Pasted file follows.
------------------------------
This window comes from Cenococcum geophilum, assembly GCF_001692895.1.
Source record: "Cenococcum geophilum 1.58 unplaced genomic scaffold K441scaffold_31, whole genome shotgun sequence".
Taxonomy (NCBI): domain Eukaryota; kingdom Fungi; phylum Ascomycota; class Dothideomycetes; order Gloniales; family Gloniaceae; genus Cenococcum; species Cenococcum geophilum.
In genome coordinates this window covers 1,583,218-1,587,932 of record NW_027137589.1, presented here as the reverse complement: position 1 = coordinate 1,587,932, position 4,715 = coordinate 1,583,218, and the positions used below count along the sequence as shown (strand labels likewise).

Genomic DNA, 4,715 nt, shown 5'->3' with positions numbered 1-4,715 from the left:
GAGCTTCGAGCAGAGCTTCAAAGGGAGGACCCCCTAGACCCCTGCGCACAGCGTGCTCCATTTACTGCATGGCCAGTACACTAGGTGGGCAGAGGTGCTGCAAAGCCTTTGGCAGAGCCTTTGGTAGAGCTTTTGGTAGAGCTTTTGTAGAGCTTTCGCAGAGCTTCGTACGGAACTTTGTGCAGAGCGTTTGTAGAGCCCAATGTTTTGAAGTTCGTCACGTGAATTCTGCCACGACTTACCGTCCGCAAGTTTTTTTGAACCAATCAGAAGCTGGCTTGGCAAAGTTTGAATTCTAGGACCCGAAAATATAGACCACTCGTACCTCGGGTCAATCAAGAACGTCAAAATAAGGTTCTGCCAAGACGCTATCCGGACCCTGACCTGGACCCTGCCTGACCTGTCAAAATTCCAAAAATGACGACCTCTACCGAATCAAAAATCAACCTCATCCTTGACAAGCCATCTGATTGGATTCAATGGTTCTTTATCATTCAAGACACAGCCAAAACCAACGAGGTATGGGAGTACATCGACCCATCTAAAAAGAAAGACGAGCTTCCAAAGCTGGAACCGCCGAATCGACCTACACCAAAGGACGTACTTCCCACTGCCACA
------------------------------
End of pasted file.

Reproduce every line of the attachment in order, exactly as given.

This window comes from Cenococcum geophilum, assembly GCF_001692895.1.
Source record: "Cenococcum geophilum 1.58 unplaced genomic scaffold K441scaffold_31, whole genome shotgun sequence".
Taxonomy (NCBI): domain Eukaryota; kingdom Fungi; phylum Ascomycota; class Dothideomycetes; order Gloniales; family Gloniaceae; genus Cenococcum; species Cenococcum geophilum.
In genome coordinates this window covers 1,583,218-1,587,932 of record NW_027137589.1, presented here as the reverse complement: position 1 = coordinate 1,587,932, position 4,715 = coordinate 1,583,218, and the positions used below count along the sequence as shown (strand labels likewise).

Genomic DNA, 4,715 nt, shown 5'->3' with positions numbered 1-4,715 from the left:
GAGCTTCGAGCAGAGCTTCAAAGGGAGGACCCCCTAGACCCCTGCGCACAGCGTGCTCCATTTACTGCATGGCCAGTACACTAGGTGGGCAGAGGTGCTGCAAAGCCTTTGGCAGAGCCTTTGGTAGAGCTTTTGGTAGAGCTTTTGTAGAGCTTTCGCAGAGCTTCGTACGGAACTTTGTGCAGAGCGTTTGTAGAGCCCAATGTTTTGAAGTTCGTCACGTGAATTCTGCCACGACTTACCGTCCGCAAGTTTTTTTGAACCAATCAGAAGCTGGCTTGGCAAAGTTTGAATTCTAGGACCCGAAAATATAGACCACTCGTACCTCGGGTCAATCAAGAACGTCAAAATAAGGTTCTGCCAAGACGCTATCCGGACCCTGACCTGGACCCTGCCTGACCTGTCAAAATTCCAAAAATGACGACCTCTACCGAATCAAAAATCAACCTCATCCTTGACAAGCCATCTGATTGGATTCAATGGTTCTTTATCATTCAAGACACAGCCAAAACCAACGAGGTATGGGAGTACATCGACCCATCTAAAAAGAAAGACGAGCTTCCAAAGCTGGAACCGCCGAATCGACCTACACCAAAGGACGTACTTCCCACTGCCACA